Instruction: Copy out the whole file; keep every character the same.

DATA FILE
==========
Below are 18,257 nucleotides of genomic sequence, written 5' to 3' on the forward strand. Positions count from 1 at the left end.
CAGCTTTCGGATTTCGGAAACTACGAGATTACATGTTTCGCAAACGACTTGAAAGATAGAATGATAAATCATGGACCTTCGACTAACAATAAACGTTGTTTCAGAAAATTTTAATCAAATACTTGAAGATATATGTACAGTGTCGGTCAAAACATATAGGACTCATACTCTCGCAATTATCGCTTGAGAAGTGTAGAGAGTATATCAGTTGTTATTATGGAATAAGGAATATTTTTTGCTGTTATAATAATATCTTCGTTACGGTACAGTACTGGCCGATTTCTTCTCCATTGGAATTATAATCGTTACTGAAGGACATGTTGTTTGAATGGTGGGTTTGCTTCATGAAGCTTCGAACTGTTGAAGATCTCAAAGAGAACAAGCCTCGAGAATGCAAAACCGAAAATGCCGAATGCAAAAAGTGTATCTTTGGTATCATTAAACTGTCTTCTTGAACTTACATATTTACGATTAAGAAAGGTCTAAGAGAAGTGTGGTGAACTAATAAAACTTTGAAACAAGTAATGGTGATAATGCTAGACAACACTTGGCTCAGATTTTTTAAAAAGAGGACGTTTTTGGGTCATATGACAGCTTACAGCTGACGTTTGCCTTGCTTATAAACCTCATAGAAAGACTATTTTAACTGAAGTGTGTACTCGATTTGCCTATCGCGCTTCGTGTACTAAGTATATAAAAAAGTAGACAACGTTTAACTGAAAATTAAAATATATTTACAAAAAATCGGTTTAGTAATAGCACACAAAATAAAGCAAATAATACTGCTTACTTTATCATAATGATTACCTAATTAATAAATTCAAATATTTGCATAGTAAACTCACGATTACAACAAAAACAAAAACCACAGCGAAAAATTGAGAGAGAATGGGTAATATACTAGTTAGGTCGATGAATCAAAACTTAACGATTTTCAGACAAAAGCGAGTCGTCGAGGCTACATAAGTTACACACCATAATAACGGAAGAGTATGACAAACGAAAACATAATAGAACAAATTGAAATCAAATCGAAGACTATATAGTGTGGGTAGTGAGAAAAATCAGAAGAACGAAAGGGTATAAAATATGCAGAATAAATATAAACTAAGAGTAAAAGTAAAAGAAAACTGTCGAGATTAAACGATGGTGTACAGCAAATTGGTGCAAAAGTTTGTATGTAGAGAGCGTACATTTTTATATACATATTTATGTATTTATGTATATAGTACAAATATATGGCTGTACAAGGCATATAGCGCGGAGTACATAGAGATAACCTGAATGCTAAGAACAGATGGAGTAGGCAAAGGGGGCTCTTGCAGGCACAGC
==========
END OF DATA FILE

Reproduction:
Below are 18,257 nucleotides of genomic sequence, written 5' to 3' on the forward strand. Positions count from 1 at the left end.
CAGCTTTCGGATTTCGGAAACTACGAGATTACATGTTTCGCAAACGACTTGAAAGATAGAATGATAAATCATGGACCTTCGACTAACAATAAACGTTGTTTCAGAAAATTTTAATCAAATACTTGAAGATATATGTACAGTGTCGGTCAAAACATATAGGACTCATACTCTCGCAATTATCGCTTGAGAAGTGTAGAGAGTATATCAGTTGTTATTATGGAATAAGGAATATTTTTTGCTGTTATAATAATATCTTCGTTACGGTACAGTACTGGCCGATTTCTTCTCCATTGGAATTATAATCGTTACTGAAGGACATGTTGTTTGAATGGTGGGTTTGCTTCATGAAGCTTCGAACTGTTGAAGATCTCAAAGAGAACAAGCCTCGAGAATGCAAAACCGAAAATGCCGAATGCAAAAAGTGTATCTTTGGTATCATTAAACTGTCTTCTTGAACTTACATATTTACGATTAAGAAAGGTCTAAGAGAAGTGTGGTGAACTAATAAAACTTTGAAACAAGTAATGGTGATAATGCTAGACAACACTTGGCTCAGATTTTTTAAAAAGAGGACGTTTTTGGGTCATATGACAGCTTACAGCTGACGTTTGCCTTGCTTATAAACCTCATAGAAAGACTATTTTAACTGAAGTGTGTACTCGATTTGCCTATCGCGCTTCGTGTACTAAGTATATAAAAAAGTAGACAACGTTTAACTGAAAATTAAAATATATTTACAAAAAATCGGTTTAGTAATAGCACACAAAATAAAGCAAATAATACTGCTTACTTTATCATAATGATTACCTAATTAATAAATTCAAATATTTGCATAGTAAACTCACGATTACAACAAAAACAAAAACCACAGCGAAAAATTGAGAGAGAATGGGTAATATACTAGTTAGGTCGATGAATCAAAACTTAACGATTTTCAGACAAAAGCGAGTCGTCGAGGCTACATAAGTTACACACCATAATAACGGAAGAGTATGACAAACGAAAACATAATAGAACAAATTGAAATCAAATCGAAGACTATATAGTGTGGGTAGTGAGAAAAATCAGAAGAACGAAAGGGTATAAAATATGCAGAATAAATATAAACTAAGAGTAAAAGTAAAAGAAAACTGTCGAGATTAAACGATGGTGTACAGCAAATTGGTGCAAAAGTTTGTATGTAGAGAGCGTACATTTTTATATACATATTTATGTATTTATGTATATAGTACAAATATATGGCTGTACAAGGCATATAGCGCGGAGTACATAGAGATAACCTGAATGCTAAGAACAGATGGAGTAGGCAAAGGGGGCTCTTGCAGGCACAGC